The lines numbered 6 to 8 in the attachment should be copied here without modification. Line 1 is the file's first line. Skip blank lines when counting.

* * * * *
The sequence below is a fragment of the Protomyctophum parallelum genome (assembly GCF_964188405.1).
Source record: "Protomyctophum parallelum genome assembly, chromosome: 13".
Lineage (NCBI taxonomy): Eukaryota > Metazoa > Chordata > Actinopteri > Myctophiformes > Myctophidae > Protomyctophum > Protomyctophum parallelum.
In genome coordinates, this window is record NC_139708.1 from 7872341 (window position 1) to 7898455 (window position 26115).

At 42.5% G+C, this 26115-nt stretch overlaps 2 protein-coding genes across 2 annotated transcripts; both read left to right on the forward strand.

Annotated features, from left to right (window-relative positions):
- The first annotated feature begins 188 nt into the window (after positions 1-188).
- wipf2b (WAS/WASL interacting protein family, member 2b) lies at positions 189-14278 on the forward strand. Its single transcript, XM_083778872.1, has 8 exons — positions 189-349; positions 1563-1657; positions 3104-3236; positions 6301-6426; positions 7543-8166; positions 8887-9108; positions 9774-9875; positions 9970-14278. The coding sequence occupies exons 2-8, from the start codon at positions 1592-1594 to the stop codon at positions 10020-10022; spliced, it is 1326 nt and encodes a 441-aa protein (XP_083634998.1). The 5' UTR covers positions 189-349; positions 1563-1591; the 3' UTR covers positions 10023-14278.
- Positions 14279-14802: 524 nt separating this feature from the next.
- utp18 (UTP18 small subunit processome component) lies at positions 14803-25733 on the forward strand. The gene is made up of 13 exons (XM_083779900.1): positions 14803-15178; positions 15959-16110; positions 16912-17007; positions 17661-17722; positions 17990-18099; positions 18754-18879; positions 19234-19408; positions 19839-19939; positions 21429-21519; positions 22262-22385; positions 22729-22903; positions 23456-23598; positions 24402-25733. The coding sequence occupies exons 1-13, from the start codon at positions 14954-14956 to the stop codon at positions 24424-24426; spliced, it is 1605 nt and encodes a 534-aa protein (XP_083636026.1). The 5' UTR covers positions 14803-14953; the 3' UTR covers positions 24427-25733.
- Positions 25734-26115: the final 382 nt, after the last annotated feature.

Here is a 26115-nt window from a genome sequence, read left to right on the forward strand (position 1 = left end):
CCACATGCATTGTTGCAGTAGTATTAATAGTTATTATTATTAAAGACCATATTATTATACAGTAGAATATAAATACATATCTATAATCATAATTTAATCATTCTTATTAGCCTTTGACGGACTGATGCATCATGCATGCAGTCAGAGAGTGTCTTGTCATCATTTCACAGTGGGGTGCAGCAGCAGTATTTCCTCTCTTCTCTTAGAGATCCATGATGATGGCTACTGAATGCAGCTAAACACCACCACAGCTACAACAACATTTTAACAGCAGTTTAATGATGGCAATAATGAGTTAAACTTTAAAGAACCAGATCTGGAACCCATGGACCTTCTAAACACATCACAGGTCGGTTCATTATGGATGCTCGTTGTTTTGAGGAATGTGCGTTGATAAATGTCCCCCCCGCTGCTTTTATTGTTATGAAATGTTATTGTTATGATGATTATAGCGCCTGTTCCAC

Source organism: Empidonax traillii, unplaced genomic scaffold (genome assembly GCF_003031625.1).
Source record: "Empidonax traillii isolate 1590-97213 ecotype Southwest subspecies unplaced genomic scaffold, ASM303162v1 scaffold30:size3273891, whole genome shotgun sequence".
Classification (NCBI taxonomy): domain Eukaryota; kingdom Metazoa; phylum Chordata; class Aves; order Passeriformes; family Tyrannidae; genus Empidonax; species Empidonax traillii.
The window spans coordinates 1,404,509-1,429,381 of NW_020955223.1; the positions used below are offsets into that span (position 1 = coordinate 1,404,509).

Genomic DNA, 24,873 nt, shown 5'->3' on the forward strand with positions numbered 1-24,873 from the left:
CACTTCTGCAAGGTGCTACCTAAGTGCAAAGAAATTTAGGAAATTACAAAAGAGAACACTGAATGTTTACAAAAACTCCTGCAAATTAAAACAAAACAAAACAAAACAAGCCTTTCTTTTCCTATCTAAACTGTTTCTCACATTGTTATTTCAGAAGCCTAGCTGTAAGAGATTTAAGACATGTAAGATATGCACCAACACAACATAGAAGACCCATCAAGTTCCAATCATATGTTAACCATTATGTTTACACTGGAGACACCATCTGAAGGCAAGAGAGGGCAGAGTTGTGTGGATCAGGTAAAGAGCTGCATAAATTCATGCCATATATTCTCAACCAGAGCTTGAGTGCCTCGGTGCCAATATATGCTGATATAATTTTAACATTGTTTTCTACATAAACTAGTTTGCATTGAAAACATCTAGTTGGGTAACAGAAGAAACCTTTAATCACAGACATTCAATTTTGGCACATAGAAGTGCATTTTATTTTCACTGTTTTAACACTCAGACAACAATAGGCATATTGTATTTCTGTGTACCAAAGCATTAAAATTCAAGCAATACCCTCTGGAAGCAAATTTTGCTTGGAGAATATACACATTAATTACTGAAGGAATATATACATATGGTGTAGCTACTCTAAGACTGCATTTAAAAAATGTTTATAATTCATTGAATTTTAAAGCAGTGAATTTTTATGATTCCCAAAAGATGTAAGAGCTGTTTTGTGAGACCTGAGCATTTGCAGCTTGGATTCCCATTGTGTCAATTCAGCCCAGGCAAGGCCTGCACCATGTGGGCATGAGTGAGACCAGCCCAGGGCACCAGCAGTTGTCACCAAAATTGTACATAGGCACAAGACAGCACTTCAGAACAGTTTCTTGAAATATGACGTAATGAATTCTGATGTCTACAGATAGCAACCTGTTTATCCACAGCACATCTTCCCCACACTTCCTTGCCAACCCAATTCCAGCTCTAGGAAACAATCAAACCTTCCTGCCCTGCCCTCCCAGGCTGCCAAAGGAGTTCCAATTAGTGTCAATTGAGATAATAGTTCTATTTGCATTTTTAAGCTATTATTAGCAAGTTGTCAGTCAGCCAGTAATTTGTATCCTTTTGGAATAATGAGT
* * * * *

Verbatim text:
Annotated features, from left to right (window-relative positions):
- The first annotated feature begins 188 nt into the window (after positions 1-188).
- wipf2b (WAS/WASL interacting protein family, member 2b) lies at positions 189-14278 on the forward strand. Its single transcript, XM_083778872.1, has 8 exons — positions 189-349; positions 1563-1657; positions 3104-3236; positions 6301-6426; positions 7543-8166; positions 8887-9108; positions 9774-9875; positions 9970-14278. The coding sequence occupies exons 2-8, from the start codon at positions 1592-1594 to the stop codon at positions 10020-10022; spliced, it is 1326 nt and encodes a 441-aa protein (XP_083634998.1). The 5' UTR covers positions 189-349; positions 1563-1591; the 3' UTR covers positions 10023-14278.